Take the Online Coding Class or Camp: Kids will learn advanced concepts used in languages like Java and Python while having fun making games in our Scratch class.
Free on all platforms
Thanks to the success of Scratch, MIT developed a simpler program so even the youngest of kiddos could learn to code. Scratch Jr uses the same visual programming language like Scratch, only there are fewer blocks to choose from. And, instead of text, these blocks are distinguished by cute icons, which means even toddlers who can’t read can use it! Though very simple games can be built, Scratch Jr is best used to tell stories. Children can choose from dozens of characters or draw their own and then snap different coding blocks together that will control how their characters move, speak and look.
Take the Programming Class or Camp: Kids will be able to create their own story or game while building confidence in their computer skills in our Scratch Jr class.
Free on all platforms
Roblox Studios is one of the most popular game development platforms kids use to learn code. It also happens to teach a language that is actually used by professional programmers to create games. We love Roblox because almost every kid has played it and therefore has a rough idea as to how the program is meant to work. Even though Lua (the language used in Roblox) is a lot more difficult to learn than visual programming languages, Roblox is still accessible to young children thanks to the in-built tools which allow kids to make simple games without code. As they progress, kids will be able to augment their games with the coding they learn until, eventually, they will be able to code an entire game without needing to use tools.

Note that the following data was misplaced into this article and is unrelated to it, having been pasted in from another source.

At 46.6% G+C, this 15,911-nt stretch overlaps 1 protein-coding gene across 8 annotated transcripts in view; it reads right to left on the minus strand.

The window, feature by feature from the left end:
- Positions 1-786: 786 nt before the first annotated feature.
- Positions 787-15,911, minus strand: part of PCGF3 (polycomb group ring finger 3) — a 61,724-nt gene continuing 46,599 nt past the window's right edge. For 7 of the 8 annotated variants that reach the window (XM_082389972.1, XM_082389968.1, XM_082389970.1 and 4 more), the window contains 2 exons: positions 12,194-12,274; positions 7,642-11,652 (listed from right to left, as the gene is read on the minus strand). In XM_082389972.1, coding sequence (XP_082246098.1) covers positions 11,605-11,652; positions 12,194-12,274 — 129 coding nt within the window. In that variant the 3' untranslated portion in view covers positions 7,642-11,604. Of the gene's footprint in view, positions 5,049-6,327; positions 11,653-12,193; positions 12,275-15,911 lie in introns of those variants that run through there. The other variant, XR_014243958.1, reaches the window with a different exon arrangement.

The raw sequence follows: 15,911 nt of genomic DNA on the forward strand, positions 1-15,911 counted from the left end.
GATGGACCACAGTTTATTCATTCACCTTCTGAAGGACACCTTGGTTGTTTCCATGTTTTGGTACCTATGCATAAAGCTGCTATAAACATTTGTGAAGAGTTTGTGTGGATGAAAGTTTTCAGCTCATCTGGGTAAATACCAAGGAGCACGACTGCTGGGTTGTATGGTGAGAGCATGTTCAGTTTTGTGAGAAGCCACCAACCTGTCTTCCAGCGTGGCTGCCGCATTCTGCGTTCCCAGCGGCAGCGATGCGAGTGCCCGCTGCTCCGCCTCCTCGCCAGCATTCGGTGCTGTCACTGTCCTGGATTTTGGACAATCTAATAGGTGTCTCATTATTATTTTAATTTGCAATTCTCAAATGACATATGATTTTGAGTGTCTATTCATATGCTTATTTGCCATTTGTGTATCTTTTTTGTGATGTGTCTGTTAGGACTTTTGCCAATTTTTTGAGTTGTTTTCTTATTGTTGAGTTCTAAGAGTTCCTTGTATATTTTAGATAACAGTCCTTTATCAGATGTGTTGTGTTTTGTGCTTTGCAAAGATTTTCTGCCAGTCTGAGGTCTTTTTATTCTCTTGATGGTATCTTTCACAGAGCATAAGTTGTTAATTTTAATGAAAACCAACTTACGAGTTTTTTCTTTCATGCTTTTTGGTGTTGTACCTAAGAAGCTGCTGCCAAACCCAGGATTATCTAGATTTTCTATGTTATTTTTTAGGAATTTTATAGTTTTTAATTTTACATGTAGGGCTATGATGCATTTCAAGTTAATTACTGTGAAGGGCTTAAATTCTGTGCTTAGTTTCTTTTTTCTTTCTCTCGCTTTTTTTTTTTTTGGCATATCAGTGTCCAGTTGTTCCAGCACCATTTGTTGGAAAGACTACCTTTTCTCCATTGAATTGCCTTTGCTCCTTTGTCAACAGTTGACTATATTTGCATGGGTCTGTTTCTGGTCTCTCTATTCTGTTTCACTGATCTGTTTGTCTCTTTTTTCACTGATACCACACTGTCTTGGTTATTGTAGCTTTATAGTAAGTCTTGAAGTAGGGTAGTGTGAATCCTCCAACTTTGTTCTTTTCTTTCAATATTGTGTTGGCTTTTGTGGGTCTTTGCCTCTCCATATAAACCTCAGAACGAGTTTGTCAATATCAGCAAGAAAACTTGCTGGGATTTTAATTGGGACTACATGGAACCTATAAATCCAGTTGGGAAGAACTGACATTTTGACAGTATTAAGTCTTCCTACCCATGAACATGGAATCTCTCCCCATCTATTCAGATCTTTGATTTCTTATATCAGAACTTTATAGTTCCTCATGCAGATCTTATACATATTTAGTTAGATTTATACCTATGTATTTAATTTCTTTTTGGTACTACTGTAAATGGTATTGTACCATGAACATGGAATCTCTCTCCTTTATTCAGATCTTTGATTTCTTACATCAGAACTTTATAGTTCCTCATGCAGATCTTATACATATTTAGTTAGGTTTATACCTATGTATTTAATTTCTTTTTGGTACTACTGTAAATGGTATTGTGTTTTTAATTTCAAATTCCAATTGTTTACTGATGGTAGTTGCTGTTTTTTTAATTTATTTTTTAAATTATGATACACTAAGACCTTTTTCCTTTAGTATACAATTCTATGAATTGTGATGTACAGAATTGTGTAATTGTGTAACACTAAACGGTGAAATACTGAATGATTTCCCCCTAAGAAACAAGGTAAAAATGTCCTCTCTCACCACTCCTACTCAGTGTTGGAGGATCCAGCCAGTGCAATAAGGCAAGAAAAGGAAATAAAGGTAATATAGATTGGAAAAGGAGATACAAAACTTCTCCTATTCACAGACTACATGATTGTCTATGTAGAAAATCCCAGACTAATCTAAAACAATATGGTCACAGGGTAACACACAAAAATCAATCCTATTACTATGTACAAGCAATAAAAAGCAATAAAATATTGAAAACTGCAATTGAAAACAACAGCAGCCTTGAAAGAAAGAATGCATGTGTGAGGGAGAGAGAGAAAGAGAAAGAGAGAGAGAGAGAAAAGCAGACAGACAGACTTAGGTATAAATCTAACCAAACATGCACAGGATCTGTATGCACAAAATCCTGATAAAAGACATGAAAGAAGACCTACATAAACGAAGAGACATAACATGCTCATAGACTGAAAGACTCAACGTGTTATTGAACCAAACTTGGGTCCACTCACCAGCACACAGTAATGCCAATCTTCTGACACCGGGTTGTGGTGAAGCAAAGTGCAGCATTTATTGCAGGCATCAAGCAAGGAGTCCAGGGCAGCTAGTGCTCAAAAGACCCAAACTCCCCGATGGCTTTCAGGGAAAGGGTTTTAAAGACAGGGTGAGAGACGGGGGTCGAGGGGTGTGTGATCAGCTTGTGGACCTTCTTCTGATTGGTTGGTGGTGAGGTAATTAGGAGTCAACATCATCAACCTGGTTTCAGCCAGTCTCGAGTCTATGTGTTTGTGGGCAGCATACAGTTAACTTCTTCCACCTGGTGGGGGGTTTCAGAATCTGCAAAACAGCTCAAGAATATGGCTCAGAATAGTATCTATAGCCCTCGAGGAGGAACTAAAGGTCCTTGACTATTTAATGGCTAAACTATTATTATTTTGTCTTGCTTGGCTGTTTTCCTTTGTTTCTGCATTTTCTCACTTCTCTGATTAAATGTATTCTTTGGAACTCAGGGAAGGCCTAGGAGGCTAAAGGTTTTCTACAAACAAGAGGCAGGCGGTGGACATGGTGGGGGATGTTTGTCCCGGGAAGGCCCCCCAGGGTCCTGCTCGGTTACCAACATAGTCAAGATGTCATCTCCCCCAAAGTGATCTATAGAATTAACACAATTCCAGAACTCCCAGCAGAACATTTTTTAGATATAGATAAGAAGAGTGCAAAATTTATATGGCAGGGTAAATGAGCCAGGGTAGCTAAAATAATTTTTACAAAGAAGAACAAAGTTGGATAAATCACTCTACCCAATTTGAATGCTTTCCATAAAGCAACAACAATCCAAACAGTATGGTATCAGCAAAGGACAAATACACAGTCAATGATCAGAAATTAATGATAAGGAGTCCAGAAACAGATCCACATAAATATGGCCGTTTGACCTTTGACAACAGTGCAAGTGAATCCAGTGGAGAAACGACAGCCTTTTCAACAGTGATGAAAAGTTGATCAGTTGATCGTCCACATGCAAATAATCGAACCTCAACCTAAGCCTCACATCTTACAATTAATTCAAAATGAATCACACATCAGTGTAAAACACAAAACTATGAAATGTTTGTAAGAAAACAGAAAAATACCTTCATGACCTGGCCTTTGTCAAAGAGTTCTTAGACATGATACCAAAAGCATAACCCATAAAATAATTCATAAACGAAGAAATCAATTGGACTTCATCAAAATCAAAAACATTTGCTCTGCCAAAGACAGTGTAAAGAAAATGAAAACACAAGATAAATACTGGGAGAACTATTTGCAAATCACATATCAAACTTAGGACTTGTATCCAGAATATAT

Take the Virtual Coding Class or Camp: We run two classes for different age groups. Our Roblox Build class teaches 6-8 year olds how to use Roblox studios, with a special focus on creating games with tools. Our Roblox Code class for 9-11 year olds focuses more on becoming fluent in Lua and adding more complex features to games.
Out of all the games that kids can learn how to code, Minecraft is by far the most difficult. Due to the fact that it uses Java, an advanced typed language, the learning curve even for intermediate coders is quite steep. And, unlike Roblox, there are no helpful tools. In fact, there isn’t even an official platform for programmers to write code. But kids love this game so much that they don’t mind the challenge!
Kids who learn Java will be able to create mods (short for modifications) to use in Minecraft. In non-gaming terms, kids will basically hack the game. They can rewrite the rule book that once restricted their play and make the game even better by adding new objects and features. Beginners could make a unique outfit for their character, while examples of more advanced projects include things like a mega-diamond ore. As long as they can dream it, they can code it!
Unlike other modding classes which spend far too little time teaching and too much time playing, our classes do not cut teaching time by teaching kids to cut-and-paste code. In our classes, kids have to write all the modifications themselves and only once they’ve finished the class can they play their modified games. We have two themed classes Minecraft Modding: Java Bedrock and Java Obsidian which can be taken in any order.